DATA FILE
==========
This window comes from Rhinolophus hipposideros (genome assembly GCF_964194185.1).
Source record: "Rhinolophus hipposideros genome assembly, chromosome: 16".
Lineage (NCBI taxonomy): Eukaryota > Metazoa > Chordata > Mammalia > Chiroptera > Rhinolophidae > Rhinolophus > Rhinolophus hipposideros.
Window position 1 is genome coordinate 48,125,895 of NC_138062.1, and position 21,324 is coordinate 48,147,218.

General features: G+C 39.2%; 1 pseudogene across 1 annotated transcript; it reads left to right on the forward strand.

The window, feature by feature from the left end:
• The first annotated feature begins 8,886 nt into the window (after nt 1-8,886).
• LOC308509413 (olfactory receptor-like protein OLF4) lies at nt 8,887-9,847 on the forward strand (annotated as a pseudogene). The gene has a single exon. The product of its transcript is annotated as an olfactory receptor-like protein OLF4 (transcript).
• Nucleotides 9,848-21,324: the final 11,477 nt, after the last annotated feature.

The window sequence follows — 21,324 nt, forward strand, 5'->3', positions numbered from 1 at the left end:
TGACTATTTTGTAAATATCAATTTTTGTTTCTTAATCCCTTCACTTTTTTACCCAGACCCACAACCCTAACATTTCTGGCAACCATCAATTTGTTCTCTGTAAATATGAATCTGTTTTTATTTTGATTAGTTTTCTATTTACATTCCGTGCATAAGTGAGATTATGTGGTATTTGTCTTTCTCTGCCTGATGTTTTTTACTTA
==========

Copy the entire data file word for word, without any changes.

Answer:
This window comes from Rhinolophus hipposideros (genome assembly GCF_964194185.1).
Source record: "Rhinolophus hipposideros genome assembly, chromosome: 16".
Lineage (NCBI taxonomy): Eukaryota > Metazoa > Chordata > Mammalia > Chiroptera > Rhinolophidae > Rhinolophus > Rhinolophus hipposideros.
Window position 1 is genome coordinate 48,125,895 of NC_138062.1, and position 21,324 is coordinate 48,147,218.

General features: G+C 39.2%; 1 pseudogene across 1 annotated transcript; it reads left to right on the forward strand.

The window, feature by feature from the left end:
• The first annotated feature begins 8,886 nt into the window (after nt 1-8,886).
• LOC308509413 (olfactory receptor-like protein OLF4) lies at nt 8,887-9,847 on the forward strand (annotated as a pseudogene). The gene has a single exon. The product of its transcript is annotated as an olfactory receptor-like protein OLF4 (transcript).
• Nucleotides 9,848-21,324: the final 11,477 nt, after the last annotated feature.

The window sequence follows — 21,324 nt, forward strand, 5'->3', positions numbered from 1 at the left end:
TGACTATTTTGTAAATATCAATTTTTGTTTCTTAATCCCTTCACTTTTTTACCCAGACCCACAACCCTAACATTTCTGGCAACCATCAATTTGTTCTCTGTAAATATGAATCTGTTTTTATTTTGATTAGTTTTCTATTTACATTCCGTGCATAAGTGAGATTATGTGGTATTTGTCTTTCTCTGCCTGATGTTTTTTACTTA